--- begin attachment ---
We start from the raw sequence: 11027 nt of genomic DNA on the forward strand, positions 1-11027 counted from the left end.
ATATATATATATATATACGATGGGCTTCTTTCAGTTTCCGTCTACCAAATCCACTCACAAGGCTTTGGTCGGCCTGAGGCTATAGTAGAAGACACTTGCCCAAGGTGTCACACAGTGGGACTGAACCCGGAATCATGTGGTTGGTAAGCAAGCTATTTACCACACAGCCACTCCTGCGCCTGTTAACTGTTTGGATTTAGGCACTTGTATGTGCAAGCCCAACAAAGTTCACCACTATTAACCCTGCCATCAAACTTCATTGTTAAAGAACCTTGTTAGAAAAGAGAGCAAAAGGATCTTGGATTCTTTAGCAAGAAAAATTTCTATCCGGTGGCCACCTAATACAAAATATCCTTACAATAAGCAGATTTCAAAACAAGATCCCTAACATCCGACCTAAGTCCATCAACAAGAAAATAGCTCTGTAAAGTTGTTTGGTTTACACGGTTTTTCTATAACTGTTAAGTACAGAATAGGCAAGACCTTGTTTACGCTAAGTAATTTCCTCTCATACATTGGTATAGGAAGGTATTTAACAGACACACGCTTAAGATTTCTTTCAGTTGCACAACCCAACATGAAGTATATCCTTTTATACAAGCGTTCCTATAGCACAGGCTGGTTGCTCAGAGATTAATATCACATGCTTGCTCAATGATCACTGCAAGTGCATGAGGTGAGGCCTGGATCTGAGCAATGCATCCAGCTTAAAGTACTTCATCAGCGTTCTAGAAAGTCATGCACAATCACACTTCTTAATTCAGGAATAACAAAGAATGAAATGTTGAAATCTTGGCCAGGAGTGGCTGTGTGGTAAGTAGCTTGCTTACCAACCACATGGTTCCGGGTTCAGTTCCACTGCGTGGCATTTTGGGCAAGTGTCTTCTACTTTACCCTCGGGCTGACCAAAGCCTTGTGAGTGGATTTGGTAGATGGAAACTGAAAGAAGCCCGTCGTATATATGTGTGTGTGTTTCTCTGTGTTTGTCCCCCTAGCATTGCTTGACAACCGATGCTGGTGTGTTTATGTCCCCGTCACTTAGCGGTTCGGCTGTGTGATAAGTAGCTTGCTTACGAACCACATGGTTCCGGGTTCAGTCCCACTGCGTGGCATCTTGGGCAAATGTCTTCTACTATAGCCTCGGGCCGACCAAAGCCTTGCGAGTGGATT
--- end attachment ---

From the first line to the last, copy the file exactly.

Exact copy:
We start from the raw sequence: 11027 nt of genomic DNA on the forward strand, positions 1-11027 counted from the left end.
ATATATATATATATATACGATGGGCTTCTTTCAGTTTCCGTCTACCAAATCCACTCACAAGGCTTTGGTCGGCCTGAGGCTATAGTAGAAGACACTTGCCCAAGGTGTCACACAGTGGGACTGAACCCGGAATCATGTGGTTGGTAAGCAAGCTATTTACCACACAGCCACTCCTGCGCCTGTTAACTGTTTGGATTTAGGCACTTGTATGTGCAAGCCCAACAAAGTTCACCACTATTAACCCTGCCATCAAACTTCATTGTTAAAGAACCTTGTTAGAAAAGAGAGCAAAAGGATCTTGGATTCTTTAGCAAGAAAAATTTCTATCCGGTGGCCACCTAATACAAAATATCCTTACAATAAGCAGATTTCAAAACAAGATCCCTAACATCCGACCTAAGTCCATCAACAAGAAAATAGCTCTGTAAAGTTGTTTGGTTTACACGGTTTTTCTATAACTGTTAAGTACAGAATAGGCAAGACCTTGTTTACGCTAAGTAATTTCCTCTCATACATTGGTATAGGAAGGTATTTAACAGACACACGCTTAAGATTTCTTTCAGTTGCACAACCCAACATGAAGTATATCCTTTTATACAAGCGTTCCTATAGCACAGGCTGGTTGCTCAGAGATTAATATCACATGCTTGCTCAATGATCACTGCAAGTGCATGAGGTGAGGCCTGGATCTGAGCAATGCATCCAGCTTAAAGTACTTCATCAGCGTTCTAGAAAGTCATGCACAATCACACTTCTTAATTCAGGAATAACAAAGAATGAAATGTTGAAATCTTGGCCAGGAGTGGCTGTGTGGTAAGTAGCTTGCTTACCAACCACATGGTTCCGGGTTCAGTTCCACTGCGTGGCATTTTGGGCAAGTGTCTTCTACTTTACCCTCGGGCTGACCAAAGCCTTGTGAGTGGATTTGGTAGATGGAAACTGAAAGAAGCCCGTCGTATATATGTGTGTGTGTTTCTCTGTGTTTGTCCCCCTAGCATTGCTTGACAACCGATGCTGGTGTGTTTATGTCCCCGTCACTTAGCGGTTCGGCTGTGTGATAAGTAGCTTGCTTACGAACCACATGGTTCCGGGTTCAGTCCCACTGCGTGGCATCTTGGGCAAATGTCTTCTACTATAGCCTCGGGCCGACCAAAGCCTTGCGAGTGGATT